Competing for Eyeballs – Rio Olympics Edition

While the world’s elite athletes are competing for medals in Rio de Janeiro, a battle for viewers is being waged by cable and broadcast networks, social media and streaming platforms.
One of the key properties Comcast gained with its 2011 purchase of NBCUniversal was the rights to air the Olympics games in the US.  And now Comcast, through its Xfinity cable subsidiary is leveraging new platforms and apps to engage subscribers with Olympics content. As cord-cutting increases, Comcast is looking to upgrade current subscribers as well as entice new users with exclusive Olympics content available only through their partnership with the USOC.  NBCUniversal now has an exhaustive schedule of Olympics viewing across NBC, MSNBC, Telemundo, USA, Bravo and more through the X1 application.


In a bid to reach cord-cutters and mobile users, Google has dispatched YouTube stars such as Liza Koshy, Brodie Smith, Ben Brown, Caeli, Chloe Morello and Felipe Castanhari to livestream parts of the games and special events in host city Rio. Google is leveraging content from these Creators into search, maps and mobile applications to increase engagement. YouTube is also offering subscribers an IOC channel to increase visibility beyond US-centric users.

Not to be left out of the mobile/streaming wars, Facebook and Instagram have partnered with NBC to create a Social Media Command Center with access to NBC commentators and behind-the-scenes video.

Early reports indicate that live viewership for the Olympics is down versus the 2012 London Games.  Some are faulting excessive commercial breaks and ongoing concerns about Rio’s preparedness for the games.  But with so many options, are viewers choosing to engage with the 2016 Olympic Games in other ways rather than just live TV?

Some thoughts for marketers:
*Are the increased numbers of platforms and channels to choose for Olympic content possibly confusing or overwhelming viewers?
*Which brands are best leveraging the variety of platforms in order to connect with target consumers?
*What is your favorite way to watch the Olympics?

Owning the Experience

There is growing evidence that consumers are becoming less interested in conspicuous consumption.  From Millennials, who are (sometimes unwillingly) slow to launch their own independent households to Baby Boomers who are downsizing into smaller, more urban locations to the growing impact of Mari Kondo’s KonMari method of decluttering – living with less is an important new cultural trend.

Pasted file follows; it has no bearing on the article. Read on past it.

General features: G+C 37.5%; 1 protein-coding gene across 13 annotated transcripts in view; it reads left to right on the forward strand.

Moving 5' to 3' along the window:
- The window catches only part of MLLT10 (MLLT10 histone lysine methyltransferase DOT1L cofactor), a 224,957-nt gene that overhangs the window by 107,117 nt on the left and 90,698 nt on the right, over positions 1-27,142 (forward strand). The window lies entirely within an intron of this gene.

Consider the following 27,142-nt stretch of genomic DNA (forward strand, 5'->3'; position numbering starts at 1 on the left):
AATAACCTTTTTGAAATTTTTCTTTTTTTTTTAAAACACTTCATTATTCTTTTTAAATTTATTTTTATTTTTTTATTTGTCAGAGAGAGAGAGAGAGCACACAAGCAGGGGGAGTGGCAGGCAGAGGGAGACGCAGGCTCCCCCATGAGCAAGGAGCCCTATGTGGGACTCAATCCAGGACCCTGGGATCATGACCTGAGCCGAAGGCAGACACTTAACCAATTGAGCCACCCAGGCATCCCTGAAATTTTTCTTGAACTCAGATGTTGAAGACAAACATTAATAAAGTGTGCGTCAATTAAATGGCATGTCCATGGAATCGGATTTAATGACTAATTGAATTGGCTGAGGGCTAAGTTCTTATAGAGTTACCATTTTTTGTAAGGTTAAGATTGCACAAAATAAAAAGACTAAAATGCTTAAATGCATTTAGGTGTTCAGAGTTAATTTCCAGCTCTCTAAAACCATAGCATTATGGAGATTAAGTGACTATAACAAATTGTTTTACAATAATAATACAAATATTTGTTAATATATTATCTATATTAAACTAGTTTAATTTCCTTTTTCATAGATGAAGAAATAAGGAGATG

Coupled with this trend away from consumption of “stuff” is the trend toward using our time and money for Experiences.  You can look to social media – when was the last time a friend shared an image of a new purchase, such as a car or house?  Yet our newsfeeds are full of pictures of exotic trips, restaurant visits, concerts and sporting events.

The new campaign from Groupon highlights this insight.  The TV ads compare the “Haves” and their mansions full of gaudy stuffy and the “Have-Dones” who are engaged in life through experiences like sky-diving, dining out, getting spa treatments or visiting a fun-park. In a press release for the campaign launch,  Vinayak Hegde, Groupon’s CMO highlighted that this new focus is based on research findings that experiences been scientifically proven to make consumers happier.

Two immediate takeaways from the new campaign:

  • The “Haves”, with their collections of gaudy stuff are cast as older and unsociable. “Have-Dones” by contrast are youthful and spirited.  Which portrayal is more aspirational is pretty obvious.
  • Experiences are shareable – participants are shown enjoying activities with a good friend, a spouse, children And evidence of the experience is shared with the larger group of friends and family – via selfies and social media.

The TV ads close with “If you’re going to own something, own the experience.”  Some thoughts for marketers

  • Are there ways to enhance the experiential qualities of your product/service?
  • How important is shareabilty for your consumer?

Reality Show Nation